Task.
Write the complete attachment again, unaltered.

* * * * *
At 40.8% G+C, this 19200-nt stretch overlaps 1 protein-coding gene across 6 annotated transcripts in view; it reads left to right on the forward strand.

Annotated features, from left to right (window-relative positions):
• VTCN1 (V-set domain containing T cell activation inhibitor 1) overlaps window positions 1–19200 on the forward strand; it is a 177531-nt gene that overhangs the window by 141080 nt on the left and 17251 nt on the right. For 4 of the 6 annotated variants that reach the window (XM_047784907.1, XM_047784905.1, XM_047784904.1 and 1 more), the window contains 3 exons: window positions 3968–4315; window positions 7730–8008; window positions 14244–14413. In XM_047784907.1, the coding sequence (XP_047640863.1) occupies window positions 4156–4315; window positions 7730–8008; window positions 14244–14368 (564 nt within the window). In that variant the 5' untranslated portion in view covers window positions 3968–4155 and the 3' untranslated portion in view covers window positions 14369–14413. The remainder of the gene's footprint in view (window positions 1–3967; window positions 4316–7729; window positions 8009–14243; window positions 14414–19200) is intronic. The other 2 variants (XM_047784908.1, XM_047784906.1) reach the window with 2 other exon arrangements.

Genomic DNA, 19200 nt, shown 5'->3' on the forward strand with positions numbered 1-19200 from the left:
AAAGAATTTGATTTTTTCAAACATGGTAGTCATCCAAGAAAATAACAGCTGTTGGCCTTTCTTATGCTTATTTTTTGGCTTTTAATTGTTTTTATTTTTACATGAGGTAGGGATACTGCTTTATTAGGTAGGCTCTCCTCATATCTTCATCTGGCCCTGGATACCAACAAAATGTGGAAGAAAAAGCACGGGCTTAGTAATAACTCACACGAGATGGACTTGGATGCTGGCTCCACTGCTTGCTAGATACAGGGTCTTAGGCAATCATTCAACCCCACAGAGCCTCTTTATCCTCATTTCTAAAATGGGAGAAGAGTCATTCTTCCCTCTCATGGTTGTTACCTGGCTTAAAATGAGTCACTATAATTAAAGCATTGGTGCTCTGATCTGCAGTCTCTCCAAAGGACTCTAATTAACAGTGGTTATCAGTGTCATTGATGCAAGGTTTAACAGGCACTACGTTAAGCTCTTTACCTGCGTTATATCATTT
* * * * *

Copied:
At 40.8% G+C, this 19200-nt stretch overlaps 1 protein-coding gene across 6 annotated transcripts in view; it reads left to right on the forward strand.

Annotated features, from left to right (window-relative positions):
• VTCN1 (V-set domain containing T cell activation inhibitor 1) overlaps window positions 1–19200 on the forward strand; it is a 177531-nt gene that overhangs the window by 141080 nt on the left and 17251 nt on the right. For 4 of the 6 annotated variants that reach the window (XM_047784907.1, XM_047784905.1, XM_047784904.1 and 1 more), the window contains 3 exons: window positions 3968–4315; window positions 7730–8008; window positions 14244–14413. In XM_047784907.1, the coding sequence (XP_047640863.1) occupies window positions 4156–4315; window positions 7730–8008; window positions 14244–14368 (564 nt within the window). In that variant the 5' untranslated portion in view covers window positions 3968–4155 and the 3' untranslated portion in view covers window positions 14369–14413. The remainder of the gene's footprint in view (window positions 1–3967; window positions 4316–7729; window positions 8009–14243; window positions 14414–19200) is intronic. The other 2 variants (XM_047784908.1, XM_047784906.1) reach the window with 2 other exon arrangements.

Genomic DNA, 19200 nt, shown 5'->3' on the forward strand with positions numbered 1-19200 from the left:
AAAGAATTTGATTTTTTCAAACATGGTAGTCATCCAAGAAAATAACAGCTGTTGGCCTTTCTTATGCTTATTTTTTGGCTTTTAATTGTTTTTATTTTTACATGAGGTAGGGATACTGCTTTATTAGGTAGGCTCTCCTCATATCTTCATCTGGCCCTGGATACCAACAAAATGTGGAAGAAAAAGCACGGGCTTAGTAATAACTCACACGAGATGGACTTGGATGCTGGCTCCACTGCTTGCTAGATACAGGGTCTTAGGCAATCATTCAACCCCACAGAGCCTCTTTATCCTCATTTCTAAAATGGGAGAAGAGTCATTCTTCCCTCTCATGGTTGTTACCTGGCTTAAAATGAGTCACTATAATTAAAGCATTGGTGCTCTGATCTGCAGTCTCTCCAAAGGACTCTAATTAACAGTGGTTATCAGTGTCATTGATGCAAGGTTTAACAGGCACTACGTTAAGCTCTTTACCTGCGTTATATCATTT